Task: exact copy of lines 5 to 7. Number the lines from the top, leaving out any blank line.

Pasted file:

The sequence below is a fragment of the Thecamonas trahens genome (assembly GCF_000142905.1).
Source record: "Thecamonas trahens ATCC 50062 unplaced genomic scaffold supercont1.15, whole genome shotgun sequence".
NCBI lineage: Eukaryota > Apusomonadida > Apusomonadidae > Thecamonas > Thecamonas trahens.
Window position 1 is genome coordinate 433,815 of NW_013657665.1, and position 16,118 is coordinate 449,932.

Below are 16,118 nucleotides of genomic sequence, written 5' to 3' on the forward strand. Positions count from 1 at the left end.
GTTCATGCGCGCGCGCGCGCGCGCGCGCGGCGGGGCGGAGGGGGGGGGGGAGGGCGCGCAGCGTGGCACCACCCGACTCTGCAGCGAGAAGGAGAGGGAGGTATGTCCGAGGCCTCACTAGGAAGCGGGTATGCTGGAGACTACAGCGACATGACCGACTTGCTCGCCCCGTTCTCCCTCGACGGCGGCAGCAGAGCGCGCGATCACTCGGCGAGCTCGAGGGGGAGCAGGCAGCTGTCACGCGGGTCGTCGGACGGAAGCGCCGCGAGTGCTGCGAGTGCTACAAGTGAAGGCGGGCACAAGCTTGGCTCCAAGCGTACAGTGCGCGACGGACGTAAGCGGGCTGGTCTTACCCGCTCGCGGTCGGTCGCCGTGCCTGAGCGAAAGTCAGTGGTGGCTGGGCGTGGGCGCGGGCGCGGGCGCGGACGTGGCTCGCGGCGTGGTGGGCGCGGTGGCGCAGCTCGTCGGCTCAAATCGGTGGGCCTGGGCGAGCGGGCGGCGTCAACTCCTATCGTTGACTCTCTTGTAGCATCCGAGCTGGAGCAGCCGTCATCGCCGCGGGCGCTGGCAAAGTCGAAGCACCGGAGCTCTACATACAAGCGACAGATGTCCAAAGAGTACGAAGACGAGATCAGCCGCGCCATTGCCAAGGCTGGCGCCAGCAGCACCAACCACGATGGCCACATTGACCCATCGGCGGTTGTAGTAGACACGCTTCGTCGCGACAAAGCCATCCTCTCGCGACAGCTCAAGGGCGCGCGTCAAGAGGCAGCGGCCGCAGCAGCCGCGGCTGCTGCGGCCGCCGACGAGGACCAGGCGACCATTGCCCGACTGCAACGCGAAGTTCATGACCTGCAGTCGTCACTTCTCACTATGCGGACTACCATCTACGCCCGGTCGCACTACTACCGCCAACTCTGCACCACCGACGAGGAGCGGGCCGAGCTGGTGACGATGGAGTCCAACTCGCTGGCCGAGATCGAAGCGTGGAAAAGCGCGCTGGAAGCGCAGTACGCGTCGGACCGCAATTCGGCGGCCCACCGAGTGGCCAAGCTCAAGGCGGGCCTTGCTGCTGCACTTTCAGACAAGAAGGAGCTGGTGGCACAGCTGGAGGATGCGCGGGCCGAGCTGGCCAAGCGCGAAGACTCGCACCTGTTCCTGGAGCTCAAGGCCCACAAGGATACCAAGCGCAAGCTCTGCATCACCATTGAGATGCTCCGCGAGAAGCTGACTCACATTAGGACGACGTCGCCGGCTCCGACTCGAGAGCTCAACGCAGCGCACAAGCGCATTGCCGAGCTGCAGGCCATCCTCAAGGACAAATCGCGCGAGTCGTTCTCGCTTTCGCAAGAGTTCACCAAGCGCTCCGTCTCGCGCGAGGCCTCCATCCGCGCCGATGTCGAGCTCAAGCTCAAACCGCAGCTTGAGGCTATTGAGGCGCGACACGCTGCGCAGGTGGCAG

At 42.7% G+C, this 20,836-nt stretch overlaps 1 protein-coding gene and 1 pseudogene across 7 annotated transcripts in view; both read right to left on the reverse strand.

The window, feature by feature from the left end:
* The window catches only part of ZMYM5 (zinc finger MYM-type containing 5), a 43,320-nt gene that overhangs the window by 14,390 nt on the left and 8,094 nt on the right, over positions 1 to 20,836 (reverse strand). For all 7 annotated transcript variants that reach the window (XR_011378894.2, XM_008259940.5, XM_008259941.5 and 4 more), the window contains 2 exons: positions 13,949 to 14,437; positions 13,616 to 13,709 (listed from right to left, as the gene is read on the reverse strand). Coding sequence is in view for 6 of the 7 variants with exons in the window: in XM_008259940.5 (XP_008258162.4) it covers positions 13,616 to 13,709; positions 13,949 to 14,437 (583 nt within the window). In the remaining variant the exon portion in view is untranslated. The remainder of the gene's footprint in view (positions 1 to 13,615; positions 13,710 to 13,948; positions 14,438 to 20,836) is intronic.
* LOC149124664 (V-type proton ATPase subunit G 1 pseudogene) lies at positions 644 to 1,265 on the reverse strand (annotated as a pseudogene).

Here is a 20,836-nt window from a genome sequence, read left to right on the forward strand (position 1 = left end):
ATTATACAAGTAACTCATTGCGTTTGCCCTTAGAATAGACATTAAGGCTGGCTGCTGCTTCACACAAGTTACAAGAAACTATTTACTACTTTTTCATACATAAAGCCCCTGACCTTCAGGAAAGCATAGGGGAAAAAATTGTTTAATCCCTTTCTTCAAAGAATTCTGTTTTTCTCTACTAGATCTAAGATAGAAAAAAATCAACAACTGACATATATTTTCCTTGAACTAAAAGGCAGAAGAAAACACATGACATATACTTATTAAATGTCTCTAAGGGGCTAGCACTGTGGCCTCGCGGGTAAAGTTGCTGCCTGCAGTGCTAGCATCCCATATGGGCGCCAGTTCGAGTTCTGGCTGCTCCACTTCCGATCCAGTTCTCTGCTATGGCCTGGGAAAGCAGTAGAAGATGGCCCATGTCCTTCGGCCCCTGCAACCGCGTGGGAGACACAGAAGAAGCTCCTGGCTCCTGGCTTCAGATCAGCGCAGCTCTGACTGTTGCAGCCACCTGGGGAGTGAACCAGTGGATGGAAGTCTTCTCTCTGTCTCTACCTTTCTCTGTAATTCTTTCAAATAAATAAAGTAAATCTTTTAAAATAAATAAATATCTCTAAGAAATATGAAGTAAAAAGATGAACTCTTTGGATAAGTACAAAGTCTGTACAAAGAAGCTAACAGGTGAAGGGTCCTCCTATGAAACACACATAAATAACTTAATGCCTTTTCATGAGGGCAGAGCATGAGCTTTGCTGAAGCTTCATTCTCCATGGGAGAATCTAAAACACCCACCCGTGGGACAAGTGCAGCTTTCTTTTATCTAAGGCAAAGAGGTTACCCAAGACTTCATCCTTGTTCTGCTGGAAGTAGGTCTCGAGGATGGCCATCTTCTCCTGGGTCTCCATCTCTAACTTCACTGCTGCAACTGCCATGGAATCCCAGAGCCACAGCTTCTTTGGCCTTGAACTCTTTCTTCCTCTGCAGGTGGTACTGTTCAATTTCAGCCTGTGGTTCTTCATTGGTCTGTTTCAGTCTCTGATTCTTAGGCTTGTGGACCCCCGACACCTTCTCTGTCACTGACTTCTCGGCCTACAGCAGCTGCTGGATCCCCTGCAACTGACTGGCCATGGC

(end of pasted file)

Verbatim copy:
Below are 16,118 nucleotides of genomic sequence, written 5' to 3' on the forward strand. Positions count from 1 at the left end.
GTTCATGCGCGCGCGCGCGCGCGCGCGCGGCGGGGCGGAGGGGGGGGGGGAGGGCGCGCAGCGTGGCACCACCCGACTCTGCAGCGAGAAGGAGAGGGAGGTATGTCCGAGGCCTCACTAGGAAGCGGGTATGCTGGAGACTACAGCGACATGACCGACTTGCTCGCCCCGTTCTCCCTCGACGGCGGCAGCAGAGCGCGCGATCACTCGGCGAGCTCGAGGGGGAGCAGGCAGCTGTCACGCGGGTCGTCGGACGGAAGCGCCGCGAGTGCTGCGAGTGCTACAAGTGAAGGCGGGCACAAGCTTGGCTCCAAGCGTACAGTGCGCGACGGACGTAAGCGGGCTGGTCTTACCCGCTCGCGGTCGGTCGCCGTGCCTGAGCGAAAGTCAGTGGTGGCTGGGCGTGGGCGCGGGCGCGGGCGCGGACGTGGCTCGCGGCGTGGTGGGCGCGGTGGCGCAGCTCGTCGGCTCAAATCGGTGGGCCTGGGCGAGCGGGCGGCGTCAACTCCTATCGTTGACTCTCTTGTAGCATCCGAGCTGGAGCAGCCGTCATCGCCGCGGGCGCTGGCAAAGTCGAAGCACCGGAGCTCTACATACAAGCGACAGATGTCCAAAGAGTACGAAGACGAGATCAGCCGCGCCATTGCCAAGGCTGGCGCCAGCAGCACCAACCACGATGGCCACATTGACCCATCGGCGGTTGTAGTAGACACGCTTCGTCGCGACAAAGCCATCCTCTCGCGACAGCTCAAGGGCGCGCGTCAAGAGGCAGCGGCCGCAGCAGCCGCGGCTGCTGCGGCCGCCGACGAGGACCAGGCGACCATTGCCCGACTGCAACGCGAAGTTCATGACCTGCAGTCGTCACTTCTCACTATGCGGACTACCATCTACGCCCGGTCGCACTACTACCGCCAACTCTGCACCACCGACGAGGAGCGGGCCGAGCTGGTGACGATGGAGTCCAACTCGCTGGCCGAGATCGAAGCGTGGAAAAGCGCGCTGGAAGCGCAGTACGCGTCGGACCGCAATTCGGCGGCCCACCGAGTGGCCAAGCTCAAGGCGGGCCTTGCTGCTGCACTTTCAGACAAGAAGGAGCTGGTGGCACAGCTGGAGGATGCGCGGGCCGAGCTGGCCAAGCGCGAAGACTCGCACCTGTTCCTGGAGCTCAAGGCCCACAAGGATACCAAGCGCAAGCTCTGCATCACCATTGAGATGCTCCGCGAGAAGCTGACTCACATTAGGACGACGTCGCCGGCTCCGACTCGAGAGCTCAACGCAGCGCACAAGCGCATTGCCGAGCTGCAGGCCATCCTCAAGGACAAATCGCGCGAGTCGTTCTCGCTTTCGCAAGAGTTCACCAAGCGCTCCGTCTCGCGCGAGGCCTCCATCCGCGCCGATGTCGAGCTCAAGCTCAAACCGCAGCTTGAGGCTATTGAGGCGCGACACGCTGCGCAGGTGGCAG

At 42.7% G+C, this 20,836-nt stretch overlaps 1 protein-coding gene and 1 pseudogene across 7 annotated transcripts in view; both read right to left on the reverse strand.